That would be easy enough with point to point LoRa of course.

TTN fair use policy is 30s per day uplink with max 10 downlinks… so several weeks if not breaching FUP…also just ‘cause regs say you can run up to 1% duty cycle, does not mean you should… if everyone went to full 1% the airwaves would be jammed, also you need to allow for collisions & interference driving retries so much longer may be needed! For a more robust and socially responsible scenarios design your applcation for say 0.1% with only rare and exceptional bursts above…

The proposal was actually for a hair under 8 seconds of airtime a day, the 780 seconds being the period of time such a transfer would take at 1% duty cycle. Doing it yet more spaced out throughout the day would indeed be wiser.

Also with regard to that proposal there’s no reason to “ask” the data backend which packets were received, rather since every LoRaWan uplink is an implicit “do you happen to have anything for me?” question, the data backend should very infrequently respond with a downlink having a bitmap listing those present/still needed, especially when that tally has notably changed. A good design would let the bitmap stretch a few days into history such that only maybe 4 downlinks a day are needed to re-mention packets which are still missing, maybe even less

It’s the sort of thing that with real care to get right might fit, but with the slightest mistake or adverse conditions it won’t.

Really one should start by evaluating the unstated application purpose against the idea of LoRa - in particular the tolerable latency has to be considered.

As long as such critical information is missing, best guess is that the application need is not a fit for TTN or even LoRa at all.

Spot on… will go hang head in shame! Saw the 780 secs and thought oh no! Real number obvious from the

Serves me right for dipping into form for to quick a look see… still rest of suggestion/post remains sound advice :wink:

1 Like

Actually hang on a mo - just realised what triggered my FUP reaction. This is assuming

Which is fine if SF constrained in such a way (SF7, 8 or 9 only) or if OP say in US - where max SF is limited to SF10 due to dwell time limits, however, if in most other regions then use of SF11 or SF12 also possible in a true LoRaWAN system, and indeed likely if node is a significant distance from GW or if local GW goes offline or is masked such that node falls back to using a more distant one with higher SF in play, and given approx 2x ToA for each SF increase at SF 11 or 12, the FUP would indeed be breached! If some messages lost and retry needed then even SF9 or SF10 might have a problem depending on conditions.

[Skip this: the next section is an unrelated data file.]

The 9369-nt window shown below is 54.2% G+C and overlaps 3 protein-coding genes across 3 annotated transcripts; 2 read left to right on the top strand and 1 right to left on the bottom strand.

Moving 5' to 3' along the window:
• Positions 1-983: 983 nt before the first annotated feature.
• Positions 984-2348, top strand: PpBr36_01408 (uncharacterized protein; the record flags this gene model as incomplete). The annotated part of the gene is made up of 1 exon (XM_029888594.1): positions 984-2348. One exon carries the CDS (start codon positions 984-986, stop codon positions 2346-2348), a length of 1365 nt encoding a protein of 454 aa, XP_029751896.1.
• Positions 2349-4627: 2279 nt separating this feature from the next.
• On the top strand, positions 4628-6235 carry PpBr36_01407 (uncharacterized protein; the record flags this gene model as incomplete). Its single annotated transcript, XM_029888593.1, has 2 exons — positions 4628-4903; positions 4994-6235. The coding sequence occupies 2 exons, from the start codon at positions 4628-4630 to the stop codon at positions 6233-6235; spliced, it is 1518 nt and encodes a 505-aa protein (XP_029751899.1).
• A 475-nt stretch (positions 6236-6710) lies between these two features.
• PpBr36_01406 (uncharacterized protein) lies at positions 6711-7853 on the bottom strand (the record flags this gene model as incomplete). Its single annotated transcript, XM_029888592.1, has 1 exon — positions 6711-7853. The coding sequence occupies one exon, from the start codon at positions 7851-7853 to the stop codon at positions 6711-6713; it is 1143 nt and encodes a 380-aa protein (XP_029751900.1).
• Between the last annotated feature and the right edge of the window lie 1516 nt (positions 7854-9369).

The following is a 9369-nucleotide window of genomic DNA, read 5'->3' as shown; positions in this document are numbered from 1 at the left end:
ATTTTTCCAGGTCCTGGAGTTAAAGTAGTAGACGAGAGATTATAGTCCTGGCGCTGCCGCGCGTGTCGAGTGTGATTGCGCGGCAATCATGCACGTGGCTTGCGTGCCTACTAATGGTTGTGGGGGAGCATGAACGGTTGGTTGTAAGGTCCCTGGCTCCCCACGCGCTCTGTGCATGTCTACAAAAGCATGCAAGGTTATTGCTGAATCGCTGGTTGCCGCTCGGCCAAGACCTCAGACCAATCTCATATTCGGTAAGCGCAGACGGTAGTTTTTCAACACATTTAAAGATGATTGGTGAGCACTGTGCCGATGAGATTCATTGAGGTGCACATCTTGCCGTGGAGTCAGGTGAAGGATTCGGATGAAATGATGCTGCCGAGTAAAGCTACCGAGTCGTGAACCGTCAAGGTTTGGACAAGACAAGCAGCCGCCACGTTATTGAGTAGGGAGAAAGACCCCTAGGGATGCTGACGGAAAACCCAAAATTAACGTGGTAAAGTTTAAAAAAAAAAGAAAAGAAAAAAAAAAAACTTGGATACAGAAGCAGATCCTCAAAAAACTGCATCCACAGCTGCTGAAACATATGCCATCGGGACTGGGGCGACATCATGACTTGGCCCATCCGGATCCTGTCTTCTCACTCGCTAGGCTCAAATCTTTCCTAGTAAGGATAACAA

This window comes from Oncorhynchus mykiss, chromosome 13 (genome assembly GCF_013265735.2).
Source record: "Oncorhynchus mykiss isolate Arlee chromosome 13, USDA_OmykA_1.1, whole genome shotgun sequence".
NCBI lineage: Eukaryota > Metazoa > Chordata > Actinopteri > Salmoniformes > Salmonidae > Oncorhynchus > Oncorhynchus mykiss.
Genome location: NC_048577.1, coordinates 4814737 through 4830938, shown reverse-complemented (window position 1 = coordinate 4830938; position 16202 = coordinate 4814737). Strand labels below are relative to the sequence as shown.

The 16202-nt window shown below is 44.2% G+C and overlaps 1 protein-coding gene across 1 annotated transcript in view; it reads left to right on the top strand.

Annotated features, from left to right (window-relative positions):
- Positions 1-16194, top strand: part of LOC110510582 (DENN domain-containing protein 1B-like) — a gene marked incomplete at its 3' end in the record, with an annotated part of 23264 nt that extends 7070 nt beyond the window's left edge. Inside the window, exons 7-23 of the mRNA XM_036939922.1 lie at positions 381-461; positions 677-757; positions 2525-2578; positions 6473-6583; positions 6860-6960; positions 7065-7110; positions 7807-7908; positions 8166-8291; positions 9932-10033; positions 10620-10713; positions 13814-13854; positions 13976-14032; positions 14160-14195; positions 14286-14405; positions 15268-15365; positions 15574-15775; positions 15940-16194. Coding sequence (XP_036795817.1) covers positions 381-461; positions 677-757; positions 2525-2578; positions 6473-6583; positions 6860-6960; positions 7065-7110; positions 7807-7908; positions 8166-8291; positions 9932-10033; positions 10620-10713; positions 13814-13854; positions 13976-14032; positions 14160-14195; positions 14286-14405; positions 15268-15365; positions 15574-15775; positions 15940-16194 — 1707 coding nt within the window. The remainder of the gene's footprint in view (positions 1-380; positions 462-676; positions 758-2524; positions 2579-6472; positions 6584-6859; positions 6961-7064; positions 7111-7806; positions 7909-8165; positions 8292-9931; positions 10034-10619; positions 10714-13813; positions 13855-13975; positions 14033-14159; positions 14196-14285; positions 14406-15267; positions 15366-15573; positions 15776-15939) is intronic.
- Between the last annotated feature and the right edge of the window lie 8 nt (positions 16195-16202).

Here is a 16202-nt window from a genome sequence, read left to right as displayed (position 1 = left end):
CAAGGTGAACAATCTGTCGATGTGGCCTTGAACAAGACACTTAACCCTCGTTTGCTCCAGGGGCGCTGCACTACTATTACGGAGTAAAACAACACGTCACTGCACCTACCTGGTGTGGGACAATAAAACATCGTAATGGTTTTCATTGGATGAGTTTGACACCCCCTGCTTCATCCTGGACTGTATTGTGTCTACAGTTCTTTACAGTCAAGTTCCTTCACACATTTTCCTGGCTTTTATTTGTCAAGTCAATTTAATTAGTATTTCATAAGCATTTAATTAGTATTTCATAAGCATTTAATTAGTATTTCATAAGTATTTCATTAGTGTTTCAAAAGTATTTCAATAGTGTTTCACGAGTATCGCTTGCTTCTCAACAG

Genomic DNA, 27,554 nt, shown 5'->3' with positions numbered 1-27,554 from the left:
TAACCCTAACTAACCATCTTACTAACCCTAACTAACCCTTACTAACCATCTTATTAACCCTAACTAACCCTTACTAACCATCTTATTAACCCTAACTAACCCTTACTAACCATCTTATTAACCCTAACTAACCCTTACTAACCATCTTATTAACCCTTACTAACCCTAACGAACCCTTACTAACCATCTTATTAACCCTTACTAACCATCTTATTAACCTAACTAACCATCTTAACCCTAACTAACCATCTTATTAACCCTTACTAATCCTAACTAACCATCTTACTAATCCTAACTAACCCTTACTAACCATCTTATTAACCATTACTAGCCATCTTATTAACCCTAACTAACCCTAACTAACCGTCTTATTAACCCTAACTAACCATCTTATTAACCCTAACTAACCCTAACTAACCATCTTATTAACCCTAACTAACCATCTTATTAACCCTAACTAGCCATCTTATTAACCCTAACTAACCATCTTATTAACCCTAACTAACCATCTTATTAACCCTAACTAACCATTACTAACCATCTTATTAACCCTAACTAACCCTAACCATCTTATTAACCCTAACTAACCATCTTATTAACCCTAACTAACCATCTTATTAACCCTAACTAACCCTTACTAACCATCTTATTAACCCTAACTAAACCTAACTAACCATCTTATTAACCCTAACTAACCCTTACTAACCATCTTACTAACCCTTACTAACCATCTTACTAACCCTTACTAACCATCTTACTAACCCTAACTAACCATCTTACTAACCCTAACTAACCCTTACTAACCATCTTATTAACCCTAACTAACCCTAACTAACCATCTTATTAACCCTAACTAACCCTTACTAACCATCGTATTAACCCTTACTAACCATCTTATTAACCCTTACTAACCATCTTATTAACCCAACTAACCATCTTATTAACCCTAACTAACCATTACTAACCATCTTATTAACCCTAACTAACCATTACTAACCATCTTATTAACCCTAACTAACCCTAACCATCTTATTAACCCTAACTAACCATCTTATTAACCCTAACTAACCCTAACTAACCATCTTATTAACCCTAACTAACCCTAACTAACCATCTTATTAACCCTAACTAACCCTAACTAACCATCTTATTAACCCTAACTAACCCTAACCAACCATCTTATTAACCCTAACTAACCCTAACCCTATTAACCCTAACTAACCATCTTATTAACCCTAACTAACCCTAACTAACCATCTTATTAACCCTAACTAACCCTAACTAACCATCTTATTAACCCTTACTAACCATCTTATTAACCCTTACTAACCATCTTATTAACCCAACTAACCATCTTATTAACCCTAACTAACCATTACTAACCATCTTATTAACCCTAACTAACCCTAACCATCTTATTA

Breaking into smaller payload sizes would not help as overhead on each smaller message would then make matters worse. Fact is would need to see what could be packed into longest payload when assuming SF12, and then potentially aply some compression techniques.

1 Like

That’s exactly what I meant by the whole idea possibly being workable in some situations but failing with the slightest implementation mistake or adverse conditions :wink:

My guess is that the asker also has a latency requirement which is going to preclude the whole plan.

We may never know as they don’t seem able to answer questions that could help us to help them.

@JacksonWiebe, who doubles up on the data stored?

Application brief description: We have a prototype board which is connected to multiple sensors and currently sends the data over 4G to cloud. This board is to be kept in rural areas where we have connectivity issues, so trying to use LORA for this purpose.

Our prototype have enough memory on board to store data for multiple days.

We are in India and believe SF11 and SF12 is allowed